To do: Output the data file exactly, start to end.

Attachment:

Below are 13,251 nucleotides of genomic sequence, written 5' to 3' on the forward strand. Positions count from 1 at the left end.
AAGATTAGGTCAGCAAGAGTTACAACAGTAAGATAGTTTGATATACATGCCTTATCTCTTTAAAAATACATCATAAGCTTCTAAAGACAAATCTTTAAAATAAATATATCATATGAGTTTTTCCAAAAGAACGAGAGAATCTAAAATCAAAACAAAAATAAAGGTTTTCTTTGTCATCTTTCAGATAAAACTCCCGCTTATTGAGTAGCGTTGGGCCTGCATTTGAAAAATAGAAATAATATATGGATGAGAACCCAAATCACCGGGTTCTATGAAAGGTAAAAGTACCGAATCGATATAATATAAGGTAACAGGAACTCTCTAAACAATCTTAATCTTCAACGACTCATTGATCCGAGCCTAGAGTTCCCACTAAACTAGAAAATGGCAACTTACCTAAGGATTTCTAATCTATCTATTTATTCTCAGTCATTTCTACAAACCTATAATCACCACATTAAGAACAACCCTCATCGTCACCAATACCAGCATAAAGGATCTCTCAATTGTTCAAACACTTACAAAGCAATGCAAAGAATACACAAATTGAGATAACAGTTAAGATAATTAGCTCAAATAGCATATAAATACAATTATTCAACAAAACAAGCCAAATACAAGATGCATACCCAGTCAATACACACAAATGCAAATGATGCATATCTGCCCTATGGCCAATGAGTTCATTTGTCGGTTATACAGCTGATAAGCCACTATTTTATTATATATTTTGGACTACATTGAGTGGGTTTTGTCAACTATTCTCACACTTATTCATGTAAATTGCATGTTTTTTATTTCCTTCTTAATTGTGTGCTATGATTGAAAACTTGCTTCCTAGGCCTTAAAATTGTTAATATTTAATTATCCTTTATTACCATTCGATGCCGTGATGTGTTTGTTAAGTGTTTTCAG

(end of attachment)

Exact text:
Below are 13,251 nucleotides of genomic sequence, written 5' to 3' on the forward strand. Positions count from 1 at the left end.
AAGATTAGGTCAGCAAGAGTTACAACAGTAAGATAGTTTGATATACATGCCTTATCTCTTTAAAAATACATCATAAGCTTCTAAAGACAAATCTTTAAAATAAATATATCATATGAGTTTTTCCAAAAGAACGAGAGAATCTAAAATCAAAACAAAAATAAAGGTTTTCTTTGTCATCTTTCAGATAAAACTCCCGCTTATTGAGTAGCGTTGGGCCTGCATTTGAAAAATAGAAATAATATATGGATGAGAACCCAAATCACCGGGTTCTATGAAAGGTAAAAGTACCGAATCGATATAATATAAGGTAACAGGAACTCTCTAAACAATCTTAATCTTCAACGACTCATTGATCCGAGCCTAGAGTTCCCACTAAACTAGAAAATGGCAACTTACCTAAGGATTTCTAATCTATCTATTTATTCTCAGTCATTTCTACAAACCTATAATCACCACATTAAGAACAACCCTCATCGTCACCAATACCAGCATAAAGGATCTCTCAATTGTTCAAACACTTACAAAGCAATGCAAAGAATACACAAATTGAGATAACAGTTAAGATAATTAGCTCAAATAGCATATAAATACAATTATTCAACAAAACAAGCCAAATACAAGATGCATACCCAGTCAATACACACAAATGCAAATGATGCATATCTGCCCTATGGCCAATGAGTTCATTTGTCGGTTATACAGCTGATAAGCCACTATTTTATTATATATTTTGGACTACATTGAGTGGGTTTTGTCAACTATTCTCACACTTATTCATGTAAATTGCATGTTTTTTATTTCCTTCTTAATTGTGTGCTATGATTGAAAACTTGCTTCCTAGGCCTTAAAATTGTTAATATTTAATTATCCTTTATTACCATTCGATGCCGTGATGTGTTTGTTAAGTGTTTTCAG